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Keeping Watch Crystals Clear
Crystals are one of the most commonly replaced parts of a mechanical watch. The crystal is the transparent outer shell. It protects inner components of the watch and lets you see the time. Watch repair specialists in Vail, CO, have plenty of experience with crystals. A watch crystal is the first part of a watch to be damaged and endures the highest levels of everyday wear and tear.
Plastic is the softest and least expensive material. Most plastic watch crystals are acrylic Plexiglass. It rarely shatters because plastic is so soft and flexible, but these same qualities make plastic very prone to scratches. A repair professional has the correct tools to buff and polish minor scratches. Replacement is probably the best option for large scratches or a cloudy surface.
Mineral glass is the next step up from plastic or acrylic in terms of price. Modern day mineral glass watch crystals are usually made from tempered
mineral glass. This means the surface has been heated to a high temperature to increase resistance to scratches or splintering. Damaged mineral
crystal can not be polished or repaired It must be replaced.
Synthetic sapphire crystal is made of heat-tempered aluminum oxide, not glass. The aluminum oxide is crystallized by heating it to very high temperatures. Synthetic sapphire shares the same level of hardness as naturally occurring sapphire gemstones. However, synthetics do not contain any of the coloring agents that give natural sapphires their brilliant hues.
How It’s Made
Sapphire is one of the hardest substances on earth. It has a measurement of 9 on the Mohs scale, which is a rating system for hardness of various substances. Sapphire crystal forms a round mass during heating. This mass is sliced into slim disks with a diamond-coated saw because diamond is one of the few substances hard enough to cut sapphire. Ground and polished disks become finished watch crystals.
You should always consider taking a damaged sapphire crystal to a watch repair professional. Sapphire crystal has a high index of refraction. Multiple layers of an anti-reflective (AR) coating are applied to lower reflective properties. It would be very difficult to see through the crystal and read the time if the crystal’s reflective properties were left unaltered. A scratch on your crystal may simply be a scratch in the coating.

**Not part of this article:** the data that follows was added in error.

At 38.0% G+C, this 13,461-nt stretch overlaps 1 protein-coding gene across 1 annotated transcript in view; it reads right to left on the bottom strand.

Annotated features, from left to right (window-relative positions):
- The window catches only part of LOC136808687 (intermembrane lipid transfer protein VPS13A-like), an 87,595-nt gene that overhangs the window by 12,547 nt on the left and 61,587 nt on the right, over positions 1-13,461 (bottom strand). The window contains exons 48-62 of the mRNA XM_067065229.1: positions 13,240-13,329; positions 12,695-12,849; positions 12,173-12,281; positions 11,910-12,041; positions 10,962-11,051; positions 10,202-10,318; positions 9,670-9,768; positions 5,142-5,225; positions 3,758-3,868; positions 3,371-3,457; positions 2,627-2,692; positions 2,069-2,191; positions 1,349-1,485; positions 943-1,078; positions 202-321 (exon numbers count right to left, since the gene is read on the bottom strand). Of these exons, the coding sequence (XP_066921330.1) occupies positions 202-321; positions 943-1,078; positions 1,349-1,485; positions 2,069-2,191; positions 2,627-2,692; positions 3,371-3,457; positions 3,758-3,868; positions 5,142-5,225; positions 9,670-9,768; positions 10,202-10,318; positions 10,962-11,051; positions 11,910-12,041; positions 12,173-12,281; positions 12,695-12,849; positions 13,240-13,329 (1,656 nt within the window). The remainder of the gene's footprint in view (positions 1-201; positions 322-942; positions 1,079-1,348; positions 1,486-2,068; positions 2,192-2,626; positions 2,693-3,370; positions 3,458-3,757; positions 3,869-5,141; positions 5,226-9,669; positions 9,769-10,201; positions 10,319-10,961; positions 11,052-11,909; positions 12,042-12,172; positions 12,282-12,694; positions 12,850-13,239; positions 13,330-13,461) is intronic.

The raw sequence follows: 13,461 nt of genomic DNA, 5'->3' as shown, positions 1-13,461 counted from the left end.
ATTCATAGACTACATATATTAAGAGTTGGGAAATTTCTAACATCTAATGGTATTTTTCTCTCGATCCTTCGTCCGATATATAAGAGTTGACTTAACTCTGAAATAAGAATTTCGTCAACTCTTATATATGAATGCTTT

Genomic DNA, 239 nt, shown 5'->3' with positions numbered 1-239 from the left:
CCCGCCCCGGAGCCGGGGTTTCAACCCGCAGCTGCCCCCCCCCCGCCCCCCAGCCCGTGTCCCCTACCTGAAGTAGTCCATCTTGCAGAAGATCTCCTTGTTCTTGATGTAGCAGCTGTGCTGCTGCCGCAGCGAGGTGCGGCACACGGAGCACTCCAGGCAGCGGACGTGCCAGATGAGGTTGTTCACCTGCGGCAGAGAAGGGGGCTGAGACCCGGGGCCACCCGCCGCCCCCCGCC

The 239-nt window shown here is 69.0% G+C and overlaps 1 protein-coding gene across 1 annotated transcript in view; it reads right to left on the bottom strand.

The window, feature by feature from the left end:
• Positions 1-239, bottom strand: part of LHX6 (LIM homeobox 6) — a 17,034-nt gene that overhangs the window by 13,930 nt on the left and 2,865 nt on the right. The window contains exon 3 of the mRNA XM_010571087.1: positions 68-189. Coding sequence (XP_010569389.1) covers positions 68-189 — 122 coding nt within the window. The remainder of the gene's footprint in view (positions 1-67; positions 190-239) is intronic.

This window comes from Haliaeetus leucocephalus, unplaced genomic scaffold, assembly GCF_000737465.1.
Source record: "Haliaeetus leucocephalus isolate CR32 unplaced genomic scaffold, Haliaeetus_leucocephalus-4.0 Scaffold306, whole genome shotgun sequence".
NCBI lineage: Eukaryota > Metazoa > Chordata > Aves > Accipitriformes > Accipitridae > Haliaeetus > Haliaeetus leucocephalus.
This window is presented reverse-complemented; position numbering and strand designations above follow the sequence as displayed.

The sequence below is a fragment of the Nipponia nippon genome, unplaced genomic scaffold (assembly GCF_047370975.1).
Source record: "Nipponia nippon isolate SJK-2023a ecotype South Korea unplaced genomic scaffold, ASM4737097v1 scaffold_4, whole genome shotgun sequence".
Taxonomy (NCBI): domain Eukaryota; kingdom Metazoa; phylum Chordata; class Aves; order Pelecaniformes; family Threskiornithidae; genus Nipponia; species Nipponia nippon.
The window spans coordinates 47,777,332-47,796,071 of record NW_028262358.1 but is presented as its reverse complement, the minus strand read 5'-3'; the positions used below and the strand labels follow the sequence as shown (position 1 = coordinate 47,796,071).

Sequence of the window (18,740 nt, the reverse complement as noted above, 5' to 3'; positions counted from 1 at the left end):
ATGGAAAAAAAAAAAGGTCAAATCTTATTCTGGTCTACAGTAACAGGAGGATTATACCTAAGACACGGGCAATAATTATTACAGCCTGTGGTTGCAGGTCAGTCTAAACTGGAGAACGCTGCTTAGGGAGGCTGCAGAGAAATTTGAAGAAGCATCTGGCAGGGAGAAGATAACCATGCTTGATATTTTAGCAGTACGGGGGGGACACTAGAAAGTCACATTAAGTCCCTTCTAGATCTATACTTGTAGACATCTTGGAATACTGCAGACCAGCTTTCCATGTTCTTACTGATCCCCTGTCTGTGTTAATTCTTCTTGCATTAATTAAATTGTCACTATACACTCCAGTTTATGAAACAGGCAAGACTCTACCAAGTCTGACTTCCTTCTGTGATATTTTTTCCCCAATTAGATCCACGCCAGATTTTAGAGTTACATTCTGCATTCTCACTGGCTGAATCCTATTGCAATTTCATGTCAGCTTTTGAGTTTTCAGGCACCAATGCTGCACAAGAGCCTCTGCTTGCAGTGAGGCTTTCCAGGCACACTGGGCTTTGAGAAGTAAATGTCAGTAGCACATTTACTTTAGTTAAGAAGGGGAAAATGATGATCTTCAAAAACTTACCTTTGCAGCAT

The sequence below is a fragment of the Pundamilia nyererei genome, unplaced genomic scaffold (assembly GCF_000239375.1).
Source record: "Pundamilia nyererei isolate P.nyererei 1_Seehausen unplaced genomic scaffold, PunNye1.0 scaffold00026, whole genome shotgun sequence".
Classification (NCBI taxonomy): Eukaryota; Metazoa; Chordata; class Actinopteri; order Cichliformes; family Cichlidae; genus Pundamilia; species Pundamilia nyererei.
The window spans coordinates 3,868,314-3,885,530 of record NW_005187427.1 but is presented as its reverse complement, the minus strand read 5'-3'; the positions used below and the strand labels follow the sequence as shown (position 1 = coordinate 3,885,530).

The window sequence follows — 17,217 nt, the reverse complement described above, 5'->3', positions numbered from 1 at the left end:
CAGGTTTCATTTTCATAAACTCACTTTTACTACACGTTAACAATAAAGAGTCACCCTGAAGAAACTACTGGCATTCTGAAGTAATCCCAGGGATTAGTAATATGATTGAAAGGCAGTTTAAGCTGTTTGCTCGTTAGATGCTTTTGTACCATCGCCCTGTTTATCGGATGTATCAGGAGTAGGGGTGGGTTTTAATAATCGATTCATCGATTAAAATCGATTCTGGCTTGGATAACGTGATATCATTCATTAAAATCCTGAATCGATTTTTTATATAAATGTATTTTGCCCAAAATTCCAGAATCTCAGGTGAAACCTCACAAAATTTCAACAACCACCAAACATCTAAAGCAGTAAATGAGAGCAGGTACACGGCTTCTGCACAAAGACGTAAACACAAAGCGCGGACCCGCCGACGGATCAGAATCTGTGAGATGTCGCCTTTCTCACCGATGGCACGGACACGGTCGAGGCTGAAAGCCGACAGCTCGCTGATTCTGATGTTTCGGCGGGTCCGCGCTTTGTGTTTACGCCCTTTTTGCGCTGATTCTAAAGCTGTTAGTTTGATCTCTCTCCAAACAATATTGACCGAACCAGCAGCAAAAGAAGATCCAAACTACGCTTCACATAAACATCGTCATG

Sapphire crystal can only be scratched by a substance harder than itself. Most of us do not encounter diamonds randomly in our daily activities here in Vail, CO. The most common source of damage to these crystals are walls and other structures containing silicon carbide, which is a substance between 9 and 10 on the Mohs scale.
A watch repair professional can remove and reapply the AR coating, which leaves your crystal as good as new. An AR coating applied to the inside of the crystal instead of the outer surface protects it from scratches. A scratch in the synthetic sapphire itself is not repairable, so the watch needs a replacement crystal.
Replacing a watch crystal is not a simple matter of popping the old one out and dropping in a new crystal. A watch repair specialist has to measure the diameter and thickness of a watch before replacing the crystal. Custom-cut crystals with unusual shapes, such as clouds or hearts, require even more measurements.
Irregularly shaped crystals are usually not available to purchase commercially. The replacement crystal has to fit the shape and size of the dial. This can only be achieved if a watch repair specialist alters a standard round crystal to match the original custom-cut placement.
Material and Shape
A watch purchased relatively recently almost always has a number or some other identifying factor that lets the owner find the type of crystal and placement used. This information is not as easily accessible with vintage watches. If the type of crystal is not known, the repair technician has to identify the material and shape. It takes years of practice to quickly and easily make such determinations.
Specialty Tools and Gaskets
A repair professional uses specialty tools to replace or repair crystals. Required tools vary according to the type of crystal and placement method. Sometimes crystals are secured with liquid cement, two-part epoxy or ultraviolet glue.
Watch repair technicians frequently use a crystal lift to place acrylic and sapphire crystals in a compression fit. Mineral and sapphire crystals are very hard and inflexible. A hard crystal inserted into a hard, inflexible steel or titanium watch case leaves no opportunity for materials to settle or shift into a tight fit. Small gaps could exist between the crystal and case. Although these gaps are extremely small, they can let moisture seep into the watch.
A gasket or tension rings close gaps around the crystal to create a waterproof seal. Crystal gaskets are usually made of nylon in a flat, “L,” or “I” shape. Watch repair professionals use a crystal press to push the watch crystal and gasket into the case so the gasket is squeezed tightly between the crystal and case.
Gaskets become brittle over time and eventually deteriorate. A broken gasket can not repel moisture or keep the crystal secured, so the watch is vulnerable to moisture damage. Make sure your watch remains waterproof by asking a watch repair professional to change the gasket every few years.
Read the time easily and enjoy the elegant appearance of your watch for its entire lifetime. Small scratches and other imperfections in the watch crystal can be fixed, even for vintage watches. Consult the watch repair professionals at Matheu’s Fine Watches to discuss options for crystal repair or replacement.